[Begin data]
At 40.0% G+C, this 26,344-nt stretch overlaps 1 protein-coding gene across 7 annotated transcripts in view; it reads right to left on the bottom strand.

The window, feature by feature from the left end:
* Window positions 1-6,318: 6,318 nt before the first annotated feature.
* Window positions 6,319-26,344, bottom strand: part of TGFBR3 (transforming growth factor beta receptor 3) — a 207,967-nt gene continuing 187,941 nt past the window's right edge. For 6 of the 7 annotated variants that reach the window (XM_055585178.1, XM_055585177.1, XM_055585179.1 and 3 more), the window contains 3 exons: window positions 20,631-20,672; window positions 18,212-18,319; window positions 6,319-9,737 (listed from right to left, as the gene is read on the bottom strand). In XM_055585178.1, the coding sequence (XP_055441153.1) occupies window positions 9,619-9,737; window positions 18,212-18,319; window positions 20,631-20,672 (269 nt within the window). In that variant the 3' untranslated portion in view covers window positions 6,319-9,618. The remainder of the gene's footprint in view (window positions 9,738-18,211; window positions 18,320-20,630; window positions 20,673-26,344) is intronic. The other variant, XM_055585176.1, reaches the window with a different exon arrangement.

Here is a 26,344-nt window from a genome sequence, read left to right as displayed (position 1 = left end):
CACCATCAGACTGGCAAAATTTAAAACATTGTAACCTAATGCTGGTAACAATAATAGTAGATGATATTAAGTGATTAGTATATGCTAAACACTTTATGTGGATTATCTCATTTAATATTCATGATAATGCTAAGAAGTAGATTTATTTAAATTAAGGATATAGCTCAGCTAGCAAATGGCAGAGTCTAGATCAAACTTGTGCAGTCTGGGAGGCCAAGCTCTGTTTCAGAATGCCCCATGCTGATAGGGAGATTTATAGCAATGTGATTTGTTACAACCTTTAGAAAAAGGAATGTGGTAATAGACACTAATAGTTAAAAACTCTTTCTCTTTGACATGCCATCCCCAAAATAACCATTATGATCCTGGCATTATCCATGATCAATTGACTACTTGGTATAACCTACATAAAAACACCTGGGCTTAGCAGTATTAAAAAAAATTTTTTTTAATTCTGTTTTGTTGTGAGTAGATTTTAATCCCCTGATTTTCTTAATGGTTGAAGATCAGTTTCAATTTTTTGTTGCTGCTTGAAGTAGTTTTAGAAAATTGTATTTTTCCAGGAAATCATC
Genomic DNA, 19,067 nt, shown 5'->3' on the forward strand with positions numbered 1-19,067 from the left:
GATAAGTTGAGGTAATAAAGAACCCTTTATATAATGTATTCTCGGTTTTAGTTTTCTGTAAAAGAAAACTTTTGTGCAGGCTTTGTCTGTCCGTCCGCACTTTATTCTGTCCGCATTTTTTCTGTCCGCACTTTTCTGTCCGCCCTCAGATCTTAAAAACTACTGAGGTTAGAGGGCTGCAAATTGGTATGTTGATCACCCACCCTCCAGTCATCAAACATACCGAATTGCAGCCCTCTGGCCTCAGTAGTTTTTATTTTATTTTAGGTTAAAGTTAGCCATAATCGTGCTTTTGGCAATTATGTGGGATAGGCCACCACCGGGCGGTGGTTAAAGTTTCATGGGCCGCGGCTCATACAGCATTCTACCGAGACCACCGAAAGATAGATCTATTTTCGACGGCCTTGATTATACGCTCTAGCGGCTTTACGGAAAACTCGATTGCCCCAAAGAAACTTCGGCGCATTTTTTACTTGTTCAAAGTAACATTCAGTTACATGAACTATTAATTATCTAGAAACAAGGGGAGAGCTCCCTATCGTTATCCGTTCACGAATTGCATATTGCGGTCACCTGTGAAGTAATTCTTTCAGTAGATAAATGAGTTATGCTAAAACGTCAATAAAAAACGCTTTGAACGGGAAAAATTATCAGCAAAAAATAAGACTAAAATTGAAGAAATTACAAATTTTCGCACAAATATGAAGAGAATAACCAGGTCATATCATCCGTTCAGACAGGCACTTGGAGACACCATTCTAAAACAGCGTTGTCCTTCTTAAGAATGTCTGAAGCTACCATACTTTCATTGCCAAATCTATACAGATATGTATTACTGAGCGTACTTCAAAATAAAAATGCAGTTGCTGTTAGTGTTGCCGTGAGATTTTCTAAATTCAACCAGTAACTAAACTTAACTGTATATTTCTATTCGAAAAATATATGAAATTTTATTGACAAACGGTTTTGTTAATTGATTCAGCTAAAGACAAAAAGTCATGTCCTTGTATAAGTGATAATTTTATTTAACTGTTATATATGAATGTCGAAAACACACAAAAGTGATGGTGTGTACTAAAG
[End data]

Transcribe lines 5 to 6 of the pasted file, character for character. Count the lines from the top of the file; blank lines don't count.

Here is a 26,344-nt window from a genome sequence, read left to right as displayed (position 1 = left end):
CACCATCAGACTGGCAAAATTTAAAACATTGTAACCTAATGCTGGTAACAATAATAGTAGATGATATTAAGTGATTAGTATATGCTAAACACTTTATGTGGATTATCTCATTTAATATTCATGATAATGCTAAGAAGTAGATTTATTTAAATTAAGGATATAGCTCAGCTAGCAAATGGCAGAGTCTAGATCAAACTTGTGCAGTCTGGGAGGCCAAGCTCTGTTTCAGAATGCCCCATGCTGATAGGGAGATTTATAGCAATGTGATTTGTTACAACCTTTAGAAAAAGGAATGTGGTAATAGACACTAATAGTTAAAAACTCTTTCTCTTTGACATGCCATCCCCAAAATAACCATTATGATCCTGGCATTATCCATGATCAATTGACTACTTGGTATAACCTACATAAAAACACCTGGGCTTAGCAGTATTAAAAAAAATTTTTTTTAATTCTGTTTTGTTGTGAGTAGATTTTAATCCCCTGATTTTCTTAATGGTTGAAGATCAGTTTCAATTTTTTGTTGCTGCTTGAAGTAGTTTTAGAAAATTGTATTTTTCCAGGAAATCATC